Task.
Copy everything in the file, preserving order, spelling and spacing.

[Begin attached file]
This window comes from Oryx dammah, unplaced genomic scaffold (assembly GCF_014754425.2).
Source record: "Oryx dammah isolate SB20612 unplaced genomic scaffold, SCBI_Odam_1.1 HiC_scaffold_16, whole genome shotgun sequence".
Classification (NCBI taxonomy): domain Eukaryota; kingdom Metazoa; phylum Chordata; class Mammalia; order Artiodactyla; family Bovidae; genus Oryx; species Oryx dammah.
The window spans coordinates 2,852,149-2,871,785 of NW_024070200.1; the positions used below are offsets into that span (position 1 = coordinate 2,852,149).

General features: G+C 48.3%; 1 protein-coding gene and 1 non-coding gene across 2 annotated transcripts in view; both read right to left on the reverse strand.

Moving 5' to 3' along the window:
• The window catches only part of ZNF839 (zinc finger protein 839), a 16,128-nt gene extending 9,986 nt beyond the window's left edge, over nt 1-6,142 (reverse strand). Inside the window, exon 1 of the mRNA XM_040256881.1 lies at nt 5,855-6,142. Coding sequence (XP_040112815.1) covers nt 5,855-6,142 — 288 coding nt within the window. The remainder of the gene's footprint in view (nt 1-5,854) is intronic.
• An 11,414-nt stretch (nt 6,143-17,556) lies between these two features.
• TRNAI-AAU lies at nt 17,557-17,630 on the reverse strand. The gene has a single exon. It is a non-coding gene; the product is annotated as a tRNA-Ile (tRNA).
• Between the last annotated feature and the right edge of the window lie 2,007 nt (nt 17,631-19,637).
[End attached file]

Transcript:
This window comes from Oryx dammah, unplaced genomic scaffold (assembly GCF_014754425.2).
Source record: "Oryx dammah isolate SB20612 unplaced genomic scaffold, SCBI_Odam_1.1 HiC_scaffold_16, whole genome shotgun sequence".
Classification (NCBI taxonomy): domain Eukaryota; kingdom Metazoa; phylum Chordata; class Mammalia; order Artiodactyla; family Bovidae; genus Oryx; species Oryx dammah.
The window spans coordinates 2,852,149-2,871,785 of NW_024070200.1; the positions used below are offsets into that span (position 1 = coordinate 2,852,149).

General features: G+C 48.3%; 1 protein-coding gene and 1 non-coding gene across 2 annotated transcripts in view; both read right to left on the reverse strand.

Moving 5' to 3' along the window:
• The window catches only part of ZNF839 (zinc finger protein 839), a 16,128-nt gene extending 9,986 nt beyond the window's left edge, over nt 1-6,142 (reverse strand). Inside the window, exon 1 of the mRNA XM_040256881.1 lies at nt 5,855-6,142. Coding sequence (XP_040112815.1) covers nt 5,855-6,142 — 288 coding nt within the window. The remainder of the gene's footprint in view (nt 1-5,854) is intronic.
• An 11,414-nt stretch (nt 6,143-17,556) lies between these two features.
• TRNAI-AAU lies at nt 17,557-17,630 on the reverse strand. The gene has a single exon. It is a non-coding gene; the product is annotated as a tRNA-Ile (tRNA).
• Between the last annotated feature and the right edge of the window lie 2,007 nt (nt 17,631-19,637).